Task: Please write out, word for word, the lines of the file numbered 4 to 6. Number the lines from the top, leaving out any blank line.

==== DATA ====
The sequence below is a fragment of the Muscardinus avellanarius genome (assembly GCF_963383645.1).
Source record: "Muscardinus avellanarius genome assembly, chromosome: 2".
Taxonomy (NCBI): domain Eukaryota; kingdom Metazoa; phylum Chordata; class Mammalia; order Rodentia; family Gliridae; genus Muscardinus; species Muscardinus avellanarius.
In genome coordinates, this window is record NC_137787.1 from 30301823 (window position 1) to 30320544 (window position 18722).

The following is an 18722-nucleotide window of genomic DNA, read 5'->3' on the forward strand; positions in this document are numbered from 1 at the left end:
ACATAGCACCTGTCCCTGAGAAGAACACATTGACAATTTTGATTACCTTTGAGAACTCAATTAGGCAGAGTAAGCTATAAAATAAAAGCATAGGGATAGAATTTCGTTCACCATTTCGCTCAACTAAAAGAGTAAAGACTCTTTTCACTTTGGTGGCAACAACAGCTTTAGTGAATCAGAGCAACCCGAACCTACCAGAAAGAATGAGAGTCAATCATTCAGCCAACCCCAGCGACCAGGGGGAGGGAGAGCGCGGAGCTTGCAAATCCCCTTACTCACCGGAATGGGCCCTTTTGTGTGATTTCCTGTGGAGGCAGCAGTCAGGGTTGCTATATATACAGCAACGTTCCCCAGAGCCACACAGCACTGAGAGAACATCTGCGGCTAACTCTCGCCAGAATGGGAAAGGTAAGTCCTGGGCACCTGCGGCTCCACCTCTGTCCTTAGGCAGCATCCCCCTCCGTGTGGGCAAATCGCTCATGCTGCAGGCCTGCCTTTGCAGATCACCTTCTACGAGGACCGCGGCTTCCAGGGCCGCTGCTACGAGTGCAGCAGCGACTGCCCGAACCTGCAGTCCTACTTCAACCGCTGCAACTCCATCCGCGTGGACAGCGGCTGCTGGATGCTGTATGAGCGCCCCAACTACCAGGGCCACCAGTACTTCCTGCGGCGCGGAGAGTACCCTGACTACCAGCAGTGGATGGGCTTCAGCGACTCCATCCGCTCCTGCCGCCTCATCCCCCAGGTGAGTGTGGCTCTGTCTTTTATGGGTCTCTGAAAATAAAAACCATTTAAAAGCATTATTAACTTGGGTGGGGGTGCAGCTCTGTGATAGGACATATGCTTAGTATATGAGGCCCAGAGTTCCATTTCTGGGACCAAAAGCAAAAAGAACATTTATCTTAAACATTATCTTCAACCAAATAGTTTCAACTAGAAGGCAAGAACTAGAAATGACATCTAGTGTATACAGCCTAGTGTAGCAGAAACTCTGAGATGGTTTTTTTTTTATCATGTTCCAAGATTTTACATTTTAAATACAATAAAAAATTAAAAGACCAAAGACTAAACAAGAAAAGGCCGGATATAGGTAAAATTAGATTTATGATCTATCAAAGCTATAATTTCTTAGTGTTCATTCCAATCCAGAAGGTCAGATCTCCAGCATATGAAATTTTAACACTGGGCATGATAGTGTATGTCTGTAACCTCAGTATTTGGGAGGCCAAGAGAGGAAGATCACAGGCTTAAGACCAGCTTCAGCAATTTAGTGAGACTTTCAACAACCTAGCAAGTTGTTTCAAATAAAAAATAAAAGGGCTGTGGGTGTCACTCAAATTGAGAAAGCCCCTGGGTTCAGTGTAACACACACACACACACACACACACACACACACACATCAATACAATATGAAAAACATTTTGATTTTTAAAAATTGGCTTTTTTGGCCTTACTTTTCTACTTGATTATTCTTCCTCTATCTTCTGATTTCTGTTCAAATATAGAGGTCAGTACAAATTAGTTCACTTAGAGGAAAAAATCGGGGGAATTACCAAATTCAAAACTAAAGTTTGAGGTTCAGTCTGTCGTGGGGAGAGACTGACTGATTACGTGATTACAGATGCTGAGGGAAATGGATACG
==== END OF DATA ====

In genome coordinates, this window is record NC_137787.1 from 30301823 (window position 1) to 30320544 (window position 18722).

The following is an 18722-nucleotide window of genomic DNA, read 5'->3' on the forward strand; positions in this document are numbered from 1 at the left end:
ACATAGCACCTGTCCCTGAGAAGAACACATTGACAATTTTGATTACCTTTGAGAACTCAATTAGGCAGAGTAAGCTATAAAATAAAAGCATAGGGATAGAATTTCGTTCACCATTTCGCTCAACTAAAAGAGTAAAGACTCTTTTCACTTTGGTGGCAACAACAGCTTTAGTGAATCAGAGCAACCCGAACCTACCAGAAAGAATGAGAGTCAATCATTCAGCCAACCCCAGCGACCAGGGGGAGGGAGAGCGCGGAGCTTGCAAATCCCCTTACTCACCGGAATGGGCCCTTTTGTGTGATTTCCTGTGGAGGCAGCAGTCAGGGTTGCTATATATACAGCAACGTTCCCCAGAGCCACACAGCACTGAGAGAACATCTGCGGCTAACTCTCGCCAGAATGGGAAAGGTAAGTCCTGGGCACCTGCGGCTCCACCTCTGTCCTTAGGCAGCATCCCCCTCCGTGTGGGCAAATCGCTCATGCTGCAGGCCTGCCTTTGCAGATCACCTTCTACGAGGACCGCGGCTTCCAGGGCCGCTGCTACGAGTGCAGCAGCGACTGCCCGAACCTGCAGTCCTACTTCAACCGCTGCAACTCCATCCGCGTGGACAGCGGCTGCTGGATGCTGTATGAGCGCCCCAACTACCAGGGCCACCAGTACTTCCTGCGGCGCGGAGAGTACCCTGACTACCAGCAGTGGATGGGCTTCAGCGACTCCATCCGCTCCTGCCGCCTCATCCCCCAGGTGAGTGTGGCTCTGTCTTTTATGGGTCTCTGAAAATAAAAACCATTTAAAAGCATTATTAACTTGGGTGGGGGTGCAGCTCTGTGATAGGACATATGCTTAGTATATGAGGCCCAGAGTTCCATTTCTGGGACCAAAAGCAAAAAGAACATTTATCTTAAACATTATCTTCAACCAAATAGTTTCAACTAGAAGGCAAGAACTAGAAATGACATCTAGTGTATACAGCCTAGTGTAGCAGAAACTCTGAGATGGTTTTTTTTTTATCATGTTCCAAGATTTTACATTTTAAATACAATAAAAAATTAAAAGACCAAAGACTAAACAAGAAAAGGCCGGATATAGGTAAAATTAGATTTATGATCTATCAAAGCTATAATTTCTTAGTGTTCATTCCAATCCAGAAGGTCAGATCTCCAGCATATGAAATTTTAACACTGGGCATGATAGTGTATGTCTGTAACCTCAGTATTTGGGAGGCCAAGAGAGGAAGATCACAGGCTTAAGACCAGCTTCAGCAATTTAGTGAGACTTTCAACAACCTAGCAAGTTGTTTCAAATAAAAAATAAAAGGGCTGTGGGTGTCACTCAAATTGAGAAAGCCCCTGGGTTCAGTGTAACACACACACACACACACACACACACACACACACATCAATACAATATGAAAAACATTTTGATTTTTAAAAATTGGCTTTTTTGGCCTTACTTTTCTACTTGATTATTCTTCCTCTATCTTCTGATTTCTGTTCAAATATAGAGGTCAGTACAAATTAGTTCACTTAGAGGAAAAAATCGGGGGAATTACCAAATTCAAAACTAAAGTTTGAGGTTCAGTCTGTCGTGGGGAGAGACTGACTGATTACGTGATTACAGATGCTGAGGGAAATGGATACG